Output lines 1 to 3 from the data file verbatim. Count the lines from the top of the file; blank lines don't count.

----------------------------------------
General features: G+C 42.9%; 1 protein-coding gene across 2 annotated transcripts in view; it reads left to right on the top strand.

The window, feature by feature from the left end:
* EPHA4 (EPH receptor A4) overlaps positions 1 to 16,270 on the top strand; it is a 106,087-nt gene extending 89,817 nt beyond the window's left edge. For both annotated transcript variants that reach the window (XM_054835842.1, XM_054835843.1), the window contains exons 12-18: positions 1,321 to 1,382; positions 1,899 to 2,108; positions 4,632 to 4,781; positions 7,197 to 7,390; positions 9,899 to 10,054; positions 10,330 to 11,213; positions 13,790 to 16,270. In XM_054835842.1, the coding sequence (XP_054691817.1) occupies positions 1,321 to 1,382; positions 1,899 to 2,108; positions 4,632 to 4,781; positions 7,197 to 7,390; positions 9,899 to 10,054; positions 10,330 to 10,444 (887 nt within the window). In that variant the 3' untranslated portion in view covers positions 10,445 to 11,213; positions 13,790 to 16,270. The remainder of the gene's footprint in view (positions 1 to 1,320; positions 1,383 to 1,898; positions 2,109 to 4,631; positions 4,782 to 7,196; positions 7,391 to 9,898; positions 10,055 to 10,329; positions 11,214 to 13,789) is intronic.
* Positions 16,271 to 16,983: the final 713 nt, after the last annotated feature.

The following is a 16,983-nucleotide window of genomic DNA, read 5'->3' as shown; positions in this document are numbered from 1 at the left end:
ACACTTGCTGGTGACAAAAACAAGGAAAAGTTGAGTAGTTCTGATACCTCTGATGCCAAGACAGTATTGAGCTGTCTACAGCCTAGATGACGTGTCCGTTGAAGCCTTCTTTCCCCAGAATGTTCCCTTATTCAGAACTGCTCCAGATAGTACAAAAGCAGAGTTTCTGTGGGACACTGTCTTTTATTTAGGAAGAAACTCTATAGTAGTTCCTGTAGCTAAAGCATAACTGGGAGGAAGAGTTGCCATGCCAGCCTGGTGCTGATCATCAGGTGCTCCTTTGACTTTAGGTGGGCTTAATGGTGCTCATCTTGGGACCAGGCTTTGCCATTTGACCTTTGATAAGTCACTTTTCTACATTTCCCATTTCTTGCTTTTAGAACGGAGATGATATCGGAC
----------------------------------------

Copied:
General features: G+C 42.9%; 1 protein-coding gene across 2 annotated transcripts in view; it reads left to right on the top strand.

The window, feature by feature from the left end:
* EPHA4 (EPH receptor A4) overlaps positions 1 to 16,270 on the top strand; it is a 106,087-nt gene extending 89,817 nt beyond the window's left edge. For both annotated transcript variants that reach the window (XM_054835842.1, XM_054835843.1), the window contains exons 12-18: positions 1,321 to 1,382; positions 1,899 to 2,108; positions 4,632 to 4,781; positions 7,197 to 7,390; positions 9,899 to 10,054; positions 10,330 to 11,213; positions 13,790 to 16,270. In XM_054835842.1, the coding sequence (XP_054691817.1) occupies positions 1,321 to 1,382; positions 1,899 to 2,108; positions 4,632 to 4,781; positions 7,197 to 7,390; positions 9,899 to 10,054; positions 10,330 to 10,444 (887 nt within the window). In that variant the 3' untranslated portion in view covers positions 10,445 to 11,213; positions 13,790 to 16,270. The remainder of the gene's footprint in view (positions 1 to 1,320; positions 1,383 to 1,898; positions 2,109 to 4,631; positions 4,782 to 7,196; positions 7,391 to 9,898; positions 10,055 to 10,329; positions 11,214 to 13,789) is intronic.